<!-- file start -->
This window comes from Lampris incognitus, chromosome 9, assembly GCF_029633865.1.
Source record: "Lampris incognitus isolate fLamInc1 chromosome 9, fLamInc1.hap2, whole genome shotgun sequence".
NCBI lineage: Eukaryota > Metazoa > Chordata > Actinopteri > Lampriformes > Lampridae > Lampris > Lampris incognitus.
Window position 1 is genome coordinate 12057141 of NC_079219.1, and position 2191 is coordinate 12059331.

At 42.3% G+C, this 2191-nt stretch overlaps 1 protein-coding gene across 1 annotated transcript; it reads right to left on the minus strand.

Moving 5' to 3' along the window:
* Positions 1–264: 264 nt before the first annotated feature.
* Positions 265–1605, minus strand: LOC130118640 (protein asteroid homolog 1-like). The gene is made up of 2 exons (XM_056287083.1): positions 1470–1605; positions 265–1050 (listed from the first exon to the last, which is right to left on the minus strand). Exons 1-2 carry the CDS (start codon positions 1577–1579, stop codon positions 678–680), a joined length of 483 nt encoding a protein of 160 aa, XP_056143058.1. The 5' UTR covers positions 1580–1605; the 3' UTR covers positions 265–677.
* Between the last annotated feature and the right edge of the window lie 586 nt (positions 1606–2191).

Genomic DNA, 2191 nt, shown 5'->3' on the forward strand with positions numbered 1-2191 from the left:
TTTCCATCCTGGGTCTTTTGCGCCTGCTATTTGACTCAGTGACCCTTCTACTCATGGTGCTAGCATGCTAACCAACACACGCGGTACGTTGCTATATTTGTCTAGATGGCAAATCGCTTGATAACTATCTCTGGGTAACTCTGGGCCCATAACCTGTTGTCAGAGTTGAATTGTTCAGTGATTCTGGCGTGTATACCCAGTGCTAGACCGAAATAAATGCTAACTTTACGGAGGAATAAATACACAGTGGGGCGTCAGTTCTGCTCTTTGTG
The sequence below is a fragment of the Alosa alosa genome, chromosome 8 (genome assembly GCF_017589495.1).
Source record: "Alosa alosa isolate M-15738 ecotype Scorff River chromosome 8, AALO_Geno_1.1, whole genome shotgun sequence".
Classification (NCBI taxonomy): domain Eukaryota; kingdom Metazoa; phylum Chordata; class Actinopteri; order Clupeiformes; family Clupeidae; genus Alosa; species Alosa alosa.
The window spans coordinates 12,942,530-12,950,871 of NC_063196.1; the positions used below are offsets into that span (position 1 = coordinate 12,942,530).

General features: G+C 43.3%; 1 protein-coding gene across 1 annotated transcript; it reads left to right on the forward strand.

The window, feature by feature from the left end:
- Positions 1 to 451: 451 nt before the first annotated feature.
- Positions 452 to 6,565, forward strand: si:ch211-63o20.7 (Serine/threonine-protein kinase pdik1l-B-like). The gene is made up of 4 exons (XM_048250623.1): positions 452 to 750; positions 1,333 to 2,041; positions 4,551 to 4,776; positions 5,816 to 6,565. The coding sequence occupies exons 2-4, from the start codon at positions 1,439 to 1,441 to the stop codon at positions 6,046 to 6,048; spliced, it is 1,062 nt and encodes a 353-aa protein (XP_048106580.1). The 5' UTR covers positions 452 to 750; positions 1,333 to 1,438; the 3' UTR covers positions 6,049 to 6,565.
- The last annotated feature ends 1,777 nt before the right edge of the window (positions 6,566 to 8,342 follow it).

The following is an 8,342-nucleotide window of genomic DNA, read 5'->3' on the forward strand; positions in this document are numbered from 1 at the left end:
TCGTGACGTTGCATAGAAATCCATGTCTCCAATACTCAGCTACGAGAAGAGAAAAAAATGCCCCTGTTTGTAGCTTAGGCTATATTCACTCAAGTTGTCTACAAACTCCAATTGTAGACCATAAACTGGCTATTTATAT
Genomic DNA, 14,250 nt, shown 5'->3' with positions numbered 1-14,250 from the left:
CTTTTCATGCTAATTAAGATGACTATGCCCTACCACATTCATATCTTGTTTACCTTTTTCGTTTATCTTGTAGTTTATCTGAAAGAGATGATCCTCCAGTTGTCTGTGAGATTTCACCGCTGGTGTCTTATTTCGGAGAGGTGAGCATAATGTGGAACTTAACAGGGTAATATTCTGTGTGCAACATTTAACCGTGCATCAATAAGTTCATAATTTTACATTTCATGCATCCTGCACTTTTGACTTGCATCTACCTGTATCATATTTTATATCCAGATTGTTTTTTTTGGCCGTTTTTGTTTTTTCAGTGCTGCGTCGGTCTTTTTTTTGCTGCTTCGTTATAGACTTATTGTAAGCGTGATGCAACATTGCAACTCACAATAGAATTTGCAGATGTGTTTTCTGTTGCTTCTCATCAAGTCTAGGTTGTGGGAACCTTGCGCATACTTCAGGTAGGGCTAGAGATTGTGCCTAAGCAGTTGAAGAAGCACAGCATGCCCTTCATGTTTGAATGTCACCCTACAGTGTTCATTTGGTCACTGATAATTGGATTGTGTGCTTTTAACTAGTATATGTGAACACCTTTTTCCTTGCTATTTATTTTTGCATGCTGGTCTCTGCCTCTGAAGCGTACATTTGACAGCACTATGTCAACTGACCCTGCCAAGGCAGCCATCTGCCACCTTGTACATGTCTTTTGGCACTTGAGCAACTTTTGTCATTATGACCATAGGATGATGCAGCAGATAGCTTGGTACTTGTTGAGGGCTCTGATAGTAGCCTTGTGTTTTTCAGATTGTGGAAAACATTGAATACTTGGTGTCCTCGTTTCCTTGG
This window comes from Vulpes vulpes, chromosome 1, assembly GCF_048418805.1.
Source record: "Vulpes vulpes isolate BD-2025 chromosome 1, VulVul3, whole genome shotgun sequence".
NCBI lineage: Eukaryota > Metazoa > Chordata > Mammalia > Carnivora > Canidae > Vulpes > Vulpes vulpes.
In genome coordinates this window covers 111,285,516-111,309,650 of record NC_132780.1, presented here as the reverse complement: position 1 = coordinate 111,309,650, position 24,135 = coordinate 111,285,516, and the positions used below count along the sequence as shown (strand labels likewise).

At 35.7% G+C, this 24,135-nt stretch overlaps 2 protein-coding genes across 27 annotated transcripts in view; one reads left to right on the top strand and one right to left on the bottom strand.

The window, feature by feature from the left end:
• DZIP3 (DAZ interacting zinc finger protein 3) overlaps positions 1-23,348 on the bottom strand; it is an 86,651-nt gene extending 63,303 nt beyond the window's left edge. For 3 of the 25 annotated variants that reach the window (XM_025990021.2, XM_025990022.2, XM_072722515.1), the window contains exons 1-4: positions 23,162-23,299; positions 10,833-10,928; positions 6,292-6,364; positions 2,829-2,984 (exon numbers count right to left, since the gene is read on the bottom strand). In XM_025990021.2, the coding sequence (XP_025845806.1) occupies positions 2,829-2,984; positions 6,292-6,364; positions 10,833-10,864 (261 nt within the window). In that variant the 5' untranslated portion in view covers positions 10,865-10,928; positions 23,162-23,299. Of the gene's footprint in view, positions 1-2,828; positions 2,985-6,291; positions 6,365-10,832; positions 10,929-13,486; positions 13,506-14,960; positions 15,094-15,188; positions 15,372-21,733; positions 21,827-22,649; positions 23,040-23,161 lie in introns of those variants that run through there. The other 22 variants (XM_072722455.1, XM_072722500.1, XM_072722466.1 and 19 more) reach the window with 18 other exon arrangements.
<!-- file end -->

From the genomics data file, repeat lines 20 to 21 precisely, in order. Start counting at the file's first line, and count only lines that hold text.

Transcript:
- The last annotated feature ends 1,777 nt before the right edge of the window (positions 6,566 to 8,342 follow it).

The following is an 8,342-nucleotide window of genomic DNA, read 5'->3' on the forward strand; positions in this document are numbered from 1 at the left end: